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Tropentag, October 7 - 9, 2008 in Hohenheim

"Competition for Resources in a Changing World:
New Drive for Rural Development"

Evaluating the Economics of an Improved Taungya System with Teak in the Ashanti Region in Ghana

Patrick Poppenborg1, Jörn Ackermann2, Martina Appuhn2, Jobst-Michael Schroeder1

1Johann Heinrich von Thünen-Institute, Federal Research Institute for Rural Areas, Forestry and Fisheries, Institute for World Forestry, Germany
2Centrum für Internationale Migration (CIM), Germany


Land use of the Ashanti Region in Ghana is characterised by traditional small-scale subsistence farming of annual crops as well as by industrial production of timber on tree plantations. However, yields of both land use practices are constantly jeopardised by the occurrence of wild fires and soil degradation due to slash-and-burn activities of local farmers.
By joint efforts the Institute for World Forestry of the Federal Research Institute for Rural Areas, Forestry and Fisheries, Hamburg, together with a Ghanaian timber plantation company and the German Foundation for Forest Conservation in Africa aim at improving the unsustainable manner of conventional land use practices. A viable approach of creating an economically and ecologically sustainable basis for mutual benefits of all stakeholders is the implementation of an adapted version of the Taungya system, the tree “outgrower” programme. Thus, seedlings of teak (Tectona grandis) are put at the disposal of farmers living around the plantations while necessary skills to simultaneously cultivate them with their staple crops are taught in workshops. Additionally, farmers are provided with genetically improved material of fruit trees (orange, mango, oil palm, cashew) to be grown as a “green fire belt” at the boundaries of their cultivation areas. Bearing responsibility for preparation and maintenance of the sites, farmers are granted full possession of all yields (crops, fruits, timber) which allows them to open up a perpetual source of income based on a diversified range of products. In return, the timber company has the right of first bid for the harvested wood.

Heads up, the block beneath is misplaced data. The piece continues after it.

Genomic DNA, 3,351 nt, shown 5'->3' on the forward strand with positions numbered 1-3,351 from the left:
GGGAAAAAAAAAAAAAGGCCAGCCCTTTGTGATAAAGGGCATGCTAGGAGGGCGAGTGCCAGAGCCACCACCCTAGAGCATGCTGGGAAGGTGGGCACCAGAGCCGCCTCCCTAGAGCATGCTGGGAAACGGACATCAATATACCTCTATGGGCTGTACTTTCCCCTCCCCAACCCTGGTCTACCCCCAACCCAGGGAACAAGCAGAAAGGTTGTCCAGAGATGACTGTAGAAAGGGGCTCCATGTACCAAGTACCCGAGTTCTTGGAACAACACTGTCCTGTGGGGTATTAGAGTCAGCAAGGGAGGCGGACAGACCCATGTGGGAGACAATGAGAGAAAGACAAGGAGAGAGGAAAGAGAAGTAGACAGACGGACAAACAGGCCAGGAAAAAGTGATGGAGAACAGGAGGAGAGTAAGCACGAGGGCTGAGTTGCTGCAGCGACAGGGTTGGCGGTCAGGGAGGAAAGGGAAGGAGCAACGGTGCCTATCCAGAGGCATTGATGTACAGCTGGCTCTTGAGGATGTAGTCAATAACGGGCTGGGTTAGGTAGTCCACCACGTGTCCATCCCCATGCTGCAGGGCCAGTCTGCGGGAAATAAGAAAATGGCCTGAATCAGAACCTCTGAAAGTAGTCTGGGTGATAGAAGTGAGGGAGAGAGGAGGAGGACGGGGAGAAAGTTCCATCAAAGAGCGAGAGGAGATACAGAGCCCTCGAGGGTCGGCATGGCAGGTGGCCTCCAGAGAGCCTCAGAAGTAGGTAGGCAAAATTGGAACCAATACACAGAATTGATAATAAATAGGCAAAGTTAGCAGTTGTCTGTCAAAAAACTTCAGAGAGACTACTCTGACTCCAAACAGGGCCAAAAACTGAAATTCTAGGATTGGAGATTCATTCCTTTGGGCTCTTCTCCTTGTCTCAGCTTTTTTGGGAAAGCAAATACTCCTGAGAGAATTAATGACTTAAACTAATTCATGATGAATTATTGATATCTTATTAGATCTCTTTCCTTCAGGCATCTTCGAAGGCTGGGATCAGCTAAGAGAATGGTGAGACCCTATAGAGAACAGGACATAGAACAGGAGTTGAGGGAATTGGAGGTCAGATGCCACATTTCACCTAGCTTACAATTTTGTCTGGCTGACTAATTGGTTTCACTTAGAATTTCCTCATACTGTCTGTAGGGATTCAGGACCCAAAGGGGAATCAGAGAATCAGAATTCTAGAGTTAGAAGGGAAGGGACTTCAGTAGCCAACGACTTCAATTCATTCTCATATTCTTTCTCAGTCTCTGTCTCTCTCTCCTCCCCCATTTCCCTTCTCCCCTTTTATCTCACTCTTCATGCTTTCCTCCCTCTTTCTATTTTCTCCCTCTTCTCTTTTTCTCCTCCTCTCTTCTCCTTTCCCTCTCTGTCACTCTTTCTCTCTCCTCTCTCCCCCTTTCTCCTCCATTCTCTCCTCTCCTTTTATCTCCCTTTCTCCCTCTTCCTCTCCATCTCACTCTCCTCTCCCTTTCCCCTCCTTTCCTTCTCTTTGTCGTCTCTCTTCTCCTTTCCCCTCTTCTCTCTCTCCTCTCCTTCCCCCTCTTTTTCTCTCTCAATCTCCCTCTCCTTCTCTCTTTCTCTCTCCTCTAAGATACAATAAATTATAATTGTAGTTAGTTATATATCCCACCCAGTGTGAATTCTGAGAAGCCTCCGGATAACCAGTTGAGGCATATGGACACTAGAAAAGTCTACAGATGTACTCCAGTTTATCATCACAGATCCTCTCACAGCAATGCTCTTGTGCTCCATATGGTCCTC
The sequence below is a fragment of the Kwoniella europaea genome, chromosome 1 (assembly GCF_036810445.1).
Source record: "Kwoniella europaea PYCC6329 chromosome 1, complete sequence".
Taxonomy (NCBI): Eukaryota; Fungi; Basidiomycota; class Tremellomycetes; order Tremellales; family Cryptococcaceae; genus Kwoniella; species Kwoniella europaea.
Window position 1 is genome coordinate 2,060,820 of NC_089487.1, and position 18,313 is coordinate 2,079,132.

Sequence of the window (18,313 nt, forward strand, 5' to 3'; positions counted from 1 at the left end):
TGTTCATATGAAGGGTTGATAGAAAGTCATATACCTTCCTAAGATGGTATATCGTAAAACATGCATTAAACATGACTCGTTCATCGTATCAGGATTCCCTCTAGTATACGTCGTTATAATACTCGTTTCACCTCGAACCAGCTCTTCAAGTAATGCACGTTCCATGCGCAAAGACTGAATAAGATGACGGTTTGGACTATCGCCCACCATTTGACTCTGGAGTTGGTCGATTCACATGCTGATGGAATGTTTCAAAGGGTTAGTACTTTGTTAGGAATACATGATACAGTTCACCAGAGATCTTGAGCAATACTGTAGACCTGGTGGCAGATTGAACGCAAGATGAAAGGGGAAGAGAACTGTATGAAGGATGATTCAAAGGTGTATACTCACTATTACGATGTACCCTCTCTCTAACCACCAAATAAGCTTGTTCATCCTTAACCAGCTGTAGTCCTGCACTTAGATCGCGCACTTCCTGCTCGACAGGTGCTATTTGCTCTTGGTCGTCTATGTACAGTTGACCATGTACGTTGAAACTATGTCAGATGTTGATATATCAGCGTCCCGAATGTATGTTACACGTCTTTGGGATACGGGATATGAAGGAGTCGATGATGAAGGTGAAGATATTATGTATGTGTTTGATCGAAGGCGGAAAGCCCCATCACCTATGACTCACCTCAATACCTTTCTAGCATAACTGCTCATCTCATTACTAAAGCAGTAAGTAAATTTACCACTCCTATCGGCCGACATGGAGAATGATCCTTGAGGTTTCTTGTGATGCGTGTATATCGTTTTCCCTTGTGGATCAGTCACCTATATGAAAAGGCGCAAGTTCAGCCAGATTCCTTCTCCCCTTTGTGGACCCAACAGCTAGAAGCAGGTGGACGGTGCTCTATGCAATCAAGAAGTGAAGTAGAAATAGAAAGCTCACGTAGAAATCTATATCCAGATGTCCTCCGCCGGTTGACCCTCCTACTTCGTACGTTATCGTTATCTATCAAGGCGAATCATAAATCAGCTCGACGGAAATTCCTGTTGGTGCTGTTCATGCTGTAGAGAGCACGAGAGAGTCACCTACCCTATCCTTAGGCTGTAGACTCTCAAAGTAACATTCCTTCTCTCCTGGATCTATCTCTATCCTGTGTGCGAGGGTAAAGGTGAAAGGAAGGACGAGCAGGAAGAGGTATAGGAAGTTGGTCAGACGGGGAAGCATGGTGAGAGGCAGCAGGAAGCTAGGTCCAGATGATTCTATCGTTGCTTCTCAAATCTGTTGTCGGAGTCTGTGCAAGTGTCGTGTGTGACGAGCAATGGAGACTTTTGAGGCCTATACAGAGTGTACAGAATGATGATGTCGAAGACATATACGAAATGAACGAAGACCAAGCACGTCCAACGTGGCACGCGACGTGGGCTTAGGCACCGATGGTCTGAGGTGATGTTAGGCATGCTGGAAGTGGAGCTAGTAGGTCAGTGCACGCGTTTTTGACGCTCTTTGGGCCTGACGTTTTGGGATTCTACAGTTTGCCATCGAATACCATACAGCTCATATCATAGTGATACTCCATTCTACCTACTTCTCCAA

One crucial pillar for a successful implementation of the tree “outgrower” programme is its economic impact. Therefore, an ongoing study will compare the costs and benefits generated by the traditional and the improved land use systems for both local people as well as timber industry. It will furthermore reveal key factors for economic returns and thereby offer opportunities to improve the efficient use of resources.

Keywords: Agroforestry, cost benefit analysis, Ghana, taungya, teak

Contact Address: Jobst-Michael Schroeder, Johann Heinrich von Thünen-Institut, Federal Research Institute for Rural Areas, Forestry and Fisheries, Institute for World Forestry, Leuschnerstraße 91, 21031 Hamburg, Germany, e-mail: jobst.schroeder@vti.bund.de

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